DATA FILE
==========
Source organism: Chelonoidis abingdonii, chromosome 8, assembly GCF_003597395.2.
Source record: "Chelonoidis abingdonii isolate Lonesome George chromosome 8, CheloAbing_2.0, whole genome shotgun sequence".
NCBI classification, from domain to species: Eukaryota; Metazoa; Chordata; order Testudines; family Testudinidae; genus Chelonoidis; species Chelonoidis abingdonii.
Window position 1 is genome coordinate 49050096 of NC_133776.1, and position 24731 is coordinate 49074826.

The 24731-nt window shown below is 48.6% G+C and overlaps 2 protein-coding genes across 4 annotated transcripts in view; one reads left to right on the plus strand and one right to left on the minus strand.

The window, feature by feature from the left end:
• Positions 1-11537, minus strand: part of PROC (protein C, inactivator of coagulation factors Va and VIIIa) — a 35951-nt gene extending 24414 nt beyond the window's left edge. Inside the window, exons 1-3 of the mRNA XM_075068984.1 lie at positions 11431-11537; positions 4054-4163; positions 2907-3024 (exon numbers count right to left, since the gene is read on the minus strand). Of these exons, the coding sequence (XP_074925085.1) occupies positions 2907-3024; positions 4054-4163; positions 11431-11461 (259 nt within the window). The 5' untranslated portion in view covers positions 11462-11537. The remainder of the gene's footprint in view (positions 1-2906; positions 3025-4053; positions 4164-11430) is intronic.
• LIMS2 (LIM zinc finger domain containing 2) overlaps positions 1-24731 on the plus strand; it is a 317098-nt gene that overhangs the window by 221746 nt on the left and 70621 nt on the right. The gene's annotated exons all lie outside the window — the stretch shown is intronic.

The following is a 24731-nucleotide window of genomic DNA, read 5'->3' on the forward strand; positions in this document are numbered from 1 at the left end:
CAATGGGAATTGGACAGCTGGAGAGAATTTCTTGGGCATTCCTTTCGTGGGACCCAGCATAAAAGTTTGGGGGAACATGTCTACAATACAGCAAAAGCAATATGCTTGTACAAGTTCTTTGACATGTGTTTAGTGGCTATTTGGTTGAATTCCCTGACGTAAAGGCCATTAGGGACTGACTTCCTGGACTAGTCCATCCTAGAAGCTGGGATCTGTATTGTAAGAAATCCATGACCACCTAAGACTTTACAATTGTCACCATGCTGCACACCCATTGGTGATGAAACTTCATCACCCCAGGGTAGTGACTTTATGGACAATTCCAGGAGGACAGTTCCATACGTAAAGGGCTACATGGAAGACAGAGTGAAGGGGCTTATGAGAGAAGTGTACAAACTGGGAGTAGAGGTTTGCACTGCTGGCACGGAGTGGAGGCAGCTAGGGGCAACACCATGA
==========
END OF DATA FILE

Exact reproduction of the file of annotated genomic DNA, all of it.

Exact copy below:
Source organism: Chelonoidis abingdonii, chromosome 8, assembly GCF_003597395.2.
Source record: "Chelonoidis abingdonii isolate Lonesome George chromosome 8, CheloAbing_2.0, whole genome shotgun sequence".
NCBI classification, from domain to species: Eukaryota; Metazoa; Chordata; order Testudines; family Testudinidae; genus Chelonoidis; species Chelonoidis abingdonii.
Window position 1 is genome coordinate 49050096 of NC_133776.1, and position 24731 is coordinate 49074826.

The 24731-nt window shown below is 48.6% G+C and overlaps 2 protein-coding genes across 4 annotated transcripts in view; one reads left to right on the plus strand and one right to left on the minus strand.

The window, feature by feature from the left end:
• Positions 1-11537, minus strand: part of PROC (protein C, inactivator of coagulation factors Va and VIIIa) — a 35951-nt gene extending 24414 nt beyond the window's left edge. Inside the window, exons 1-3 of the mRNA XM_075068984.1 lie at positions 11431-11537; positions 4054-4163; positions 2907-3024 (exon numbers count right to left, since the gene is read on the minus strand). Of these exons, the coding sequence (XP_074925085.1) occupies positions 2907-3024; positions 4054-4163; positions 11431-11461 (259 nt within the window). The 5' untranslated portion in view covers positions 11462-11537. The remainder of the gene's footprint in view (positions 1-2906; positions 3025-4053; positions 4164-11430) is intronic.
• LIMS2 (LIM zinc finger domain containing 2) overlaps positions 1-24731 on the plus strand; it is a 317098-nt gene that overhangs the window by 221746 nt on the left and 70621 nt on the right. The gene's annotated exons all lie outside the window — the stretch shown is intronic.

The following is a 24731-nucleotide window of genomic DNA, read 5'->3' on the forward strand; positions in this document are numbered from 1 at the left end:
CAATGGGAATTGGACAGCTGGAGAGAATTTCTTGGGCATTCCTTTCGTGGGACCCAGCATAAAAGTTTGGGGGAACATGTCTACAATACAGCAAAAGCAATATGCTTGTACAAGTTCTTTGACATGTGTTTAGTGGCTATTTGGTTGAATTCCCTGACGTAAAGGCCATTAGGGACTGACTTCCTGGACTAGTCCATCCTAGAAGCTGGGATCTGTATTGTAAGAAATCCATGACCACCTAAGACTTTACAATTGTCACCATGCTGCACACCCATTGGTGATGAAACTTCATCACCCCAGGGTAGTGACTTTATGGACAATTCCAGGAGGACAGTTCCATACGTAAAGGGCTACATGGAAGACAGAGTGAAGGGGCTTATGAGAGAAGTGTACAAACTGGGAGTAGAGGTTTGCACTGCTGGCACGGAGTGGAGGCAGCTAGGGGCAACACCATGA